Camping in the end zone: How Seattle's homeless crisis is spilling onto playfields

SEATTLE — Teaching young boys how to play football as a team can be a challenge for anyone. Coaching when your football field is also a common homeless camp makes it a different kind of contact sport.

“We make contact with them every day, kicking people off the field on a daily basis," said Interbay Eagle youth football coach Ron Onyon, whose teams practice and play at Interbay Athletic Complex, which is part pf the Seattle park system.

"We have to move their gear before we practice or play, because there's someone sleeping on the field every single day of practice," he said.

Parents have recorded video of a tent in the corner of the field's end zone during a league game, when the man inside refused to move. Coach Daniel Whitney says Seattle police have not been responsive, when they've been asked to move people and tents off the field, or out of the park.

"We've had needles all over our field throughout the season that we've had to pick up," said Whitney. "I've been attacked by a group's dog when I asked them to move off the field, and we've had drug use happening right on the edge of our field within five feet of kids practicing. We often have to move around them."

The Interbay Eagles pay the City of Seattle more than three-thousand dollars per year for permits to use the field for practice and games.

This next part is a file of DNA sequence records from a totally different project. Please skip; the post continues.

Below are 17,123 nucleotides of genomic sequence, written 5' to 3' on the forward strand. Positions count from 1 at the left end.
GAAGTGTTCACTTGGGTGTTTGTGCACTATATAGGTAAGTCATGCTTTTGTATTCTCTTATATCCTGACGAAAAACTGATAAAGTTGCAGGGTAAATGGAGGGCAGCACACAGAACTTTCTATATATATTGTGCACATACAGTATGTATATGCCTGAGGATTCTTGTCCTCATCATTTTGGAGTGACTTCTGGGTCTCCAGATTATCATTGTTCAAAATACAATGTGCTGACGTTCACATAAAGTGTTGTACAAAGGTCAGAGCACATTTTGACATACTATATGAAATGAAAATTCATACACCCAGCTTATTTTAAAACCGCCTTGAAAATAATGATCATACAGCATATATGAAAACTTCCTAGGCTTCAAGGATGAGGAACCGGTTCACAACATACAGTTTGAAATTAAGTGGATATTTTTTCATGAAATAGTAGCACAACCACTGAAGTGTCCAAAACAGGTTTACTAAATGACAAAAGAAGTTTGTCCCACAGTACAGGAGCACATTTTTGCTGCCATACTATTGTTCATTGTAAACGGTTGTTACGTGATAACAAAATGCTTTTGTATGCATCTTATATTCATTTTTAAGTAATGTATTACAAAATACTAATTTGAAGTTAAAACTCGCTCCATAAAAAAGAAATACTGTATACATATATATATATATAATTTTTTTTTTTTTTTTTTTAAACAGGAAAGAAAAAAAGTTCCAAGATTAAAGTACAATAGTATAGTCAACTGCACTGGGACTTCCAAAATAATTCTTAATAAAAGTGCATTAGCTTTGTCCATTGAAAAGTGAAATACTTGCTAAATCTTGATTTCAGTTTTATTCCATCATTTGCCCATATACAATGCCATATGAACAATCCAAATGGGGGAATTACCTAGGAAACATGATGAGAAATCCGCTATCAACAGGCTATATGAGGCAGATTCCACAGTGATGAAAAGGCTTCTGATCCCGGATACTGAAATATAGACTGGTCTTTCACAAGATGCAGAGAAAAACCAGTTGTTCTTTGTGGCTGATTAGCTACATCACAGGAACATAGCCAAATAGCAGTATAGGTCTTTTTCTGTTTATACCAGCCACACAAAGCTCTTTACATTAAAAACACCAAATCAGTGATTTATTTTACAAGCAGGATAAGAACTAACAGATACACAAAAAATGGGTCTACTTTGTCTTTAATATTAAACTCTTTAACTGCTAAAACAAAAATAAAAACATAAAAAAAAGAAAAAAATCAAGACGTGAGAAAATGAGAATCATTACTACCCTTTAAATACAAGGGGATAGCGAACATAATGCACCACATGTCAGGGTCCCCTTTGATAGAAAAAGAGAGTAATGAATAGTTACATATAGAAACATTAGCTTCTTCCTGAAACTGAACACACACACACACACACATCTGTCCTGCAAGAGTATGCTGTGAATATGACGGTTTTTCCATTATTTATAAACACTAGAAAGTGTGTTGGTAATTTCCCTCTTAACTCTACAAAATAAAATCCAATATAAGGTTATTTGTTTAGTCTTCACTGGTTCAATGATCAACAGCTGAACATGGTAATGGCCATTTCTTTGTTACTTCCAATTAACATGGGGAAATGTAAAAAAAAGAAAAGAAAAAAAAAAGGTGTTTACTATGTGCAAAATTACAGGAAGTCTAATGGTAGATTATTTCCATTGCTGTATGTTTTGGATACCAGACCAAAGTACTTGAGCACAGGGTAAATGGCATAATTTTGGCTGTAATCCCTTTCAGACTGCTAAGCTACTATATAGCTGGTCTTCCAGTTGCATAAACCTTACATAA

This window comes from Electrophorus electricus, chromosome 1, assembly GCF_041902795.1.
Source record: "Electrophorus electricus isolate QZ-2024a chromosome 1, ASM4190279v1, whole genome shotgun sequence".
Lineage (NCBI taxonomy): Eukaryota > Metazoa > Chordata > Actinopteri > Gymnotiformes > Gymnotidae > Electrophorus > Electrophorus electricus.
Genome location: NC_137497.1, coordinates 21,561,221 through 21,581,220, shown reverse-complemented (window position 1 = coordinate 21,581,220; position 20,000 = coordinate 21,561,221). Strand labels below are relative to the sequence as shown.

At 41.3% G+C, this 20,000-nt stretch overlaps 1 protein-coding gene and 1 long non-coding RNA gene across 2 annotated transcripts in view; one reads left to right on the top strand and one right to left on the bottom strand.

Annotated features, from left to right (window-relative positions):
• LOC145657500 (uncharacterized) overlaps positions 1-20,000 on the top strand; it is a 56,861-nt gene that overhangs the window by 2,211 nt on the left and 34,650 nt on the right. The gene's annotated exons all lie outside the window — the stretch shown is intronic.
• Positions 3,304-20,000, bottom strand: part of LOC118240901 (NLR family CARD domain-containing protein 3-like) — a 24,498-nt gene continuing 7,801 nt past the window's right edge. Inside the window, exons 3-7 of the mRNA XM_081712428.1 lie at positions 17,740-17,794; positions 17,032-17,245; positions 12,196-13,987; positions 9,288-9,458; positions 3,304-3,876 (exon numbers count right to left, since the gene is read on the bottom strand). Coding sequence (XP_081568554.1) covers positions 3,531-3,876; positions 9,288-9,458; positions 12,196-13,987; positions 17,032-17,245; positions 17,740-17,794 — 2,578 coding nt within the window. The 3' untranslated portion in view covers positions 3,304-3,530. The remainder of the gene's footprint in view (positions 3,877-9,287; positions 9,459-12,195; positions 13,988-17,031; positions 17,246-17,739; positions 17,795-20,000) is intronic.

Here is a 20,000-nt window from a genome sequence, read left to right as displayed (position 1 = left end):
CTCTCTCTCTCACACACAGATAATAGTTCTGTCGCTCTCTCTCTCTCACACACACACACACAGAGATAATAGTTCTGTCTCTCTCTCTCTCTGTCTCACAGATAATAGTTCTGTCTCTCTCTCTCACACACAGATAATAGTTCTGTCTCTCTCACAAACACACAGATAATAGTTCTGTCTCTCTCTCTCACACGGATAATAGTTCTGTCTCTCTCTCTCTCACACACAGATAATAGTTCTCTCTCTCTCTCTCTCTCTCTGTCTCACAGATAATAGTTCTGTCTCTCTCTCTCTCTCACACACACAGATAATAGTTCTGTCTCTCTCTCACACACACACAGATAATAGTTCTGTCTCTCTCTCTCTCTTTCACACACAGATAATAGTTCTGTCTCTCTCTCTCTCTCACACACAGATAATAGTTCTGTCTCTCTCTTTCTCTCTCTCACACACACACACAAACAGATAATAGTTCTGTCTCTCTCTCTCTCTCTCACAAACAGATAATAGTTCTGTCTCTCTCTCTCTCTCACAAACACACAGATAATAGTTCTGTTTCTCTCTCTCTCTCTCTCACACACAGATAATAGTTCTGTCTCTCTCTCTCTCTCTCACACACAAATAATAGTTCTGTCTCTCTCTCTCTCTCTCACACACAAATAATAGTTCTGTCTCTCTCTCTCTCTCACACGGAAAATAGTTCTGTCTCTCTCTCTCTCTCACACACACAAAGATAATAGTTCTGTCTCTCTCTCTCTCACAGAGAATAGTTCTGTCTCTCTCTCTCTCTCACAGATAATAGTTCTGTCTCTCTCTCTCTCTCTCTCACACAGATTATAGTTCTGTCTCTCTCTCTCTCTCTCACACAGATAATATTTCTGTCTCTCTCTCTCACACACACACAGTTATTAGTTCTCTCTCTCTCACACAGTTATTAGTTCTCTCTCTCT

Coaches say if a proposed Seattle homeless ordinance passes, it would make their current problem far worse.

"We would be at risk of losing all of this," said Whitney. "If there were wide open rules, I could show up and there could be thirty tents out here. What do you do with twenty-eight little eight and nine-year-old kids who just want to play sports?"

According to the proposal, only encampments that pose "an imminent and likely public health or safety harm" could be considered a hazard and cleared within 48 hours. Even in those cases, campers in city parks would -- under the proposal, be given 48 hours’ notice to leave, but a multi-step process to find alternative camp sites could take days longer.

In many cases, the city would be required to begin a 30-day process to notify and offer services to people living in encampments before forcing them to move out. The law would apply to people living in tents, cars and RVs.

"It's already been typical enough that we're becoming a little numb to it," said Onyon. "But right now, we're here for the kids."

Whitney said kids and taxpayers are losing out to anyone who wants to make anywhere their home.

"It feels a little bit unfair because there's all the people that do pay their taxes and are actively trying to make their community better are then having to deal with people that don't have to follow the rules."